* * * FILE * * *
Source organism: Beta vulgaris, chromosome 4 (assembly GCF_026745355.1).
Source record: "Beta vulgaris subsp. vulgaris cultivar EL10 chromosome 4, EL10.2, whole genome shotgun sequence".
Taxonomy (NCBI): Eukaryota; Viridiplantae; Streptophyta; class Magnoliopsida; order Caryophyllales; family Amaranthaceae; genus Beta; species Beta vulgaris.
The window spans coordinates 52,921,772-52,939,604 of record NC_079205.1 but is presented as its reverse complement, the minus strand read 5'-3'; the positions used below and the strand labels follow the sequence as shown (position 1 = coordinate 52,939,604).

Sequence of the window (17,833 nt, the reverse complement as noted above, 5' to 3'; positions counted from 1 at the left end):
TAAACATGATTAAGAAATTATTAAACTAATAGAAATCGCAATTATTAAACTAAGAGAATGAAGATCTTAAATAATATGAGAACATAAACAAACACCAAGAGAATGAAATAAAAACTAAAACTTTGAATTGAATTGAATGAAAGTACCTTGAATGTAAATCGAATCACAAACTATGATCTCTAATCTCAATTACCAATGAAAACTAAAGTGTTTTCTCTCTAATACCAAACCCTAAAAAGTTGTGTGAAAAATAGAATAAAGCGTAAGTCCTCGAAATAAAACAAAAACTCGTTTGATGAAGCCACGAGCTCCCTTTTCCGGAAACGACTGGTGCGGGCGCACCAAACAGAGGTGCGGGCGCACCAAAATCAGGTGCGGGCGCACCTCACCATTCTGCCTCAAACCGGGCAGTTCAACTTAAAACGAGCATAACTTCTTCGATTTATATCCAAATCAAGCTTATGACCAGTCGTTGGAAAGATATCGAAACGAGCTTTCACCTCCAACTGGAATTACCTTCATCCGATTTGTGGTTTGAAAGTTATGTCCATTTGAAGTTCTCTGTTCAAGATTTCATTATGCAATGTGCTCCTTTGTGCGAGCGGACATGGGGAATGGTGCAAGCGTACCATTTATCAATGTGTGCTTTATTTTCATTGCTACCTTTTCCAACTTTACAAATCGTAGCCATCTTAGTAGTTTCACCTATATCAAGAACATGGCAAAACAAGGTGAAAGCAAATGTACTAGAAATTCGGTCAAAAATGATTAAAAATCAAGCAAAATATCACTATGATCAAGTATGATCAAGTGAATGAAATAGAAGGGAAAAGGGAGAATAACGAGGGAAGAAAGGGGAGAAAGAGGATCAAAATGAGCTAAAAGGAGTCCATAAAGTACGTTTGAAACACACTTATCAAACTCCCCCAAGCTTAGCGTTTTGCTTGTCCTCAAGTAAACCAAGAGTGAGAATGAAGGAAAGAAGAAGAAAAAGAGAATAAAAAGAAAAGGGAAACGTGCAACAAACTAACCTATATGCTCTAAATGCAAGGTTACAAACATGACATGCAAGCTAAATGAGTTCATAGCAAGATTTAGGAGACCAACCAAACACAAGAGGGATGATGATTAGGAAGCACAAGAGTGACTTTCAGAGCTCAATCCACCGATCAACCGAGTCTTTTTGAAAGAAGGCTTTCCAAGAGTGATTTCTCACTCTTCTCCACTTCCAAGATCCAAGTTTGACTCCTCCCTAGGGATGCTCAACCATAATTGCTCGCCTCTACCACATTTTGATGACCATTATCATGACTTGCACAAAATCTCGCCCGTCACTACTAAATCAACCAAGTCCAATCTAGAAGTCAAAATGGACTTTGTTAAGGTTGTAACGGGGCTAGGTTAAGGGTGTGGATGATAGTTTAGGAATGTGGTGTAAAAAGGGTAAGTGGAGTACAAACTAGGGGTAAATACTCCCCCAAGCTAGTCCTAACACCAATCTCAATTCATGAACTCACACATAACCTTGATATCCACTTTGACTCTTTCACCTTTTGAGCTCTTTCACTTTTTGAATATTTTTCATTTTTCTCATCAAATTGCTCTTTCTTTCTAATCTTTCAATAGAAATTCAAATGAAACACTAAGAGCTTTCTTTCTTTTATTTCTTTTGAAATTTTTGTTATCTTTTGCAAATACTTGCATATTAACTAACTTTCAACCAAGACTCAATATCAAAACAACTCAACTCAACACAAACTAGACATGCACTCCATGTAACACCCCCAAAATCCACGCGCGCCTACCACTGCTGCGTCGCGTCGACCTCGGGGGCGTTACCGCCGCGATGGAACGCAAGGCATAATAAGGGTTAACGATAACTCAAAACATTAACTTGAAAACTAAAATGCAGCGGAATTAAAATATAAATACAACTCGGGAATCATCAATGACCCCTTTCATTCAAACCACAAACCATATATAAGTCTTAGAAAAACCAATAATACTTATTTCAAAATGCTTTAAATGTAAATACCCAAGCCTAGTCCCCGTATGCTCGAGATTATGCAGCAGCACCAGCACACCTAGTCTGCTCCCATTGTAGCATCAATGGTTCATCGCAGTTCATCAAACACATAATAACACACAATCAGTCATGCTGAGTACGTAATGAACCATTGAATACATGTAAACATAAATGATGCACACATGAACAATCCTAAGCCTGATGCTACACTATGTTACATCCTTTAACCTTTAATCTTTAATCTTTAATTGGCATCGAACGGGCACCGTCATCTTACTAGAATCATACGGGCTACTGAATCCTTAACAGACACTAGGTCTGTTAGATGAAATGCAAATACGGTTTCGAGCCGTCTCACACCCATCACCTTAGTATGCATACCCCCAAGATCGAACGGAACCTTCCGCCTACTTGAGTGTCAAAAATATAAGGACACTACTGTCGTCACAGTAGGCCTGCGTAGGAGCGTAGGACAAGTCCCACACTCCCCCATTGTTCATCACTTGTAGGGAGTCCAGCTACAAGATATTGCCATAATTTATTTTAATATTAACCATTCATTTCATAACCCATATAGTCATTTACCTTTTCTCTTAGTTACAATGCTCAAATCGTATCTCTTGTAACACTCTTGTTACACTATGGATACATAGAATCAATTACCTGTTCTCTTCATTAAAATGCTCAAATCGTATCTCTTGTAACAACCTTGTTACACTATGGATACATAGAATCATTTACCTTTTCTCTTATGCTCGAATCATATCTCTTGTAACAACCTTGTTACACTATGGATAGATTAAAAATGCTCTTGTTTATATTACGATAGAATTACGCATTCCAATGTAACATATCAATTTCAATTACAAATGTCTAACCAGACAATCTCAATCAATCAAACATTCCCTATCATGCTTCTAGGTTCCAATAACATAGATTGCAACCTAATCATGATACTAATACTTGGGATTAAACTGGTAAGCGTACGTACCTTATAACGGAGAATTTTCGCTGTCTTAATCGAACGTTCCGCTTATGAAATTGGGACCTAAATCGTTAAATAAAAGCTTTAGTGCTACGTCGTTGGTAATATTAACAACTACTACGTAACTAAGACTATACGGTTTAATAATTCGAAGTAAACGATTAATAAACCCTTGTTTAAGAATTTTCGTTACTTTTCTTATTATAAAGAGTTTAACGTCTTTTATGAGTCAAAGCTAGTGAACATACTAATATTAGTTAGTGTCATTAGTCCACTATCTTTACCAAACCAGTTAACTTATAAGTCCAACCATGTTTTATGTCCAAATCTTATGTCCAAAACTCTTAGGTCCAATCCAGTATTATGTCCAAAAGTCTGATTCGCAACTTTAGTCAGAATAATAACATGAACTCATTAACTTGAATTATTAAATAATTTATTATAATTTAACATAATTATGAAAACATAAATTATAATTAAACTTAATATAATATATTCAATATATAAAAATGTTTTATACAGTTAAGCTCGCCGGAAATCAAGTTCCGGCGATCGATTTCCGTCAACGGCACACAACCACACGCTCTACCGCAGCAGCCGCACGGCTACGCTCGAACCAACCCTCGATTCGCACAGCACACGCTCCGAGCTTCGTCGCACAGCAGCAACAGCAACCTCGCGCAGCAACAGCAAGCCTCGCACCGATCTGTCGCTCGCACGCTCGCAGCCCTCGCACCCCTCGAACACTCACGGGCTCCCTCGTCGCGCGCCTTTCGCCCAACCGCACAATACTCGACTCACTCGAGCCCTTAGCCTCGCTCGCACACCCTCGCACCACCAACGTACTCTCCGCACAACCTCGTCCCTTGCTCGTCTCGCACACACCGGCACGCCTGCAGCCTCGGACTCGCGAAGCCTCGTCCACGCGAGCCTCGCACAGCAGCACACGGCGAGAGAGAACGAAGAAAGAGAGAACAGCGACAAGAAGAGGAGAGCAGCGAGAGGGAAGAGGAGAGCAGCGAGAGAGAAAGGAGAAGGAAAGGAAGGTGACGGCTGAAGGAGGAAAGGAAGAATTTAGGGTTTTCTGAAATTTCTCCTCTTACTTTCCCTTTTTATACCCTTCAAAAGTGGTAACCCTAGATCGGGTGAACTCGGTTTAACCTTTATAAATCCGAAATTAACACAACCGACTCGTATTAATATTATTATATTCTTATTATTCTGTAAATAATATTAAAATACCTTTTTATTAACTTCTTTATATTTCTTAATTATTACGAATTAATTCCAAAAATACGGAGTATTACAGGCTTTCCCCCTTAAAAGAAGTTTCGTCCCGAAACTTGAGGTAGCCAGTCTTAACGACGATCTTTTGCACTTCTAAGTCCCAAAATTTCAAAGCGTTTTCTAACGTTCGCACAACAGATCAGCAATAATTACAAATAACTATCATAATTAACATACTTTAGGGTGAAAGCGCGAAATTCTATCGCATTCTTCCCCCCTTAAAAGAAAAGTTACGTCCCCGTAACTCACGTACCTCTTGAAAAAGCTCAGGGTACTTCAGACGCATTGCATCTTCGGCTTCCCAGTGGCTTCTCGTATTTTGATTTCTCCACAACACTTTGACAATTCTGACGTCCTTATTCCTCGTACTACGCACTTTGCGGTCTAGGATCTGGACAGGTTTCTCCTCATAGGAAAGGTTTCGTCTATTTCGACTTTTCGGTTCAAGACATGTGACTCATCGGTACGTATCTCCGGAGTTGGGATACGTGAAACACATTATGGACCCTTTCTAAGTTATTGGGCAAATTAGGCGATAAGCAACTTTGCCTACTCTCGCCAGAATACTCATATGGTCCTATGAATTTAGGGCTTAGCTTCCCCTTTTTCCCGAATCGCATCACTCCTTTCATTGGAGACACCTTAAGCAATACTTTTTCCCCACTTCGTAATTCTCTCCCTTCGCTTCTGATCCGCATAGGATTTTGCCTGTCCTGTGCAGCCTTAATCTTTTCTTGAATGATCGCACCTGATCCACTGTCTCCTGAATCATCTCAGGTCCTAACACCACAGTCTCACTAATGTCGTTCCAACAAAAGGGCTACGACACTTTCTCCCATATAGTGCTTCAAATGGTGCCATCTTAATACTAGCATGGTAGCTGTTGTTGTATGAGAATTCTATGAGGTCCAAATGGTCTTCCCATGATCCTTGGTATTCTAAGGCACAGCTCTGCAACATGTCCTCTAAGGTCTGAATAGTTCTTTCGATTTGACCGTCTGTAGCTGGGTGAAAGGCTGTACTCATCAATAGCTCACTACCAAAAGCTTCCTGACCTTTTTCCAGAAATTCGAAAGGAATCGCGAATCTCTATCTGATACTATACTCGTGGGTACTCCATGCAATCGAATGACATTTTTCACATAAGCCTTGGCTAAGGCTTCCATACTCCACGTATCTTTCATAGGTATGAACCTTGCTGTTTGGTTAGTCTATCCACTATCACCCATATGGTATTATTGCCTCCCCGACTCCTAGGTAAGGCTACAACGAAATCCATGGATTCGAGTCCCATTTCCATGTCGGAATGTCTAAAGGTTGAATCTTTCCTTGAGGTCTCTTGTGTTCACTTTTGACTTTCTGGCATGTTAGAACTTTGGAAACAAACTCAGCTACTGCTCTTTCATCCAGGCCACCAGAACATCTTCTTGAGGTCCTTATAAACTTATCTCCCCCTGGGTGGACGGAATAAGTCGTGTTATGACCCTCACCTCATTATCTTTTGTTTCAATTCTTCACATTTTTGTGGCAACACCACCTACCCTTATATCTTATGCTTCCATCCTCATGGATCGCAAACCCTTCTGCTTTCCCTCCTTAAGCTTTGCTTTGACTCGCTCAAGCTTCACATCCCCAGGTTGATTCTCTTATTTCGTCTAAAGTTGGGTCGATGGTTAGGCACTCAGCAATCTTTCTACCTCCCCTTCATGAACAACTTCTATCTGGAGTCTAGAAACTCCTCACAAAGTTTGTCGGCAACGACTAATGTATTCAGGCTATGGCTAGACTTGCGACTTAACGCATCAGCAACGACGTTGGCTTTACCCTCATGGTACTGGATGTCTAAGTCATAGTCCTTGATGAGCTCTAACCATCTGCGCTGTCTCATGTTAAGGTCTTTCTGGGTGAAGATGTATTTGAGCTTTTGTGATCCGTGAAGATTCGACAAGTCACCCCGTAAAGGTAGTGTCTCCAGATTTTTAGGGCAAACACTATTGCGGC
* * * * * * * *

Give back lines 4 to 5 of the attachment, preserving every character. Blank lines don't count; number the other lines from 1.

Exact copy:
The window spans coordinates 52,921,772-52,939,604 of record NC_079205.1 but is presented as its reverse complement, the minus strand read 5'-3'; the positions used below and the strand labels follow the sequence as shown (position 1 = coordinate 52,939,604).

Sequence of the window (17,833 nt, the reverse complement as noted above, 5' to 3'; positions counted from 1 at the left end):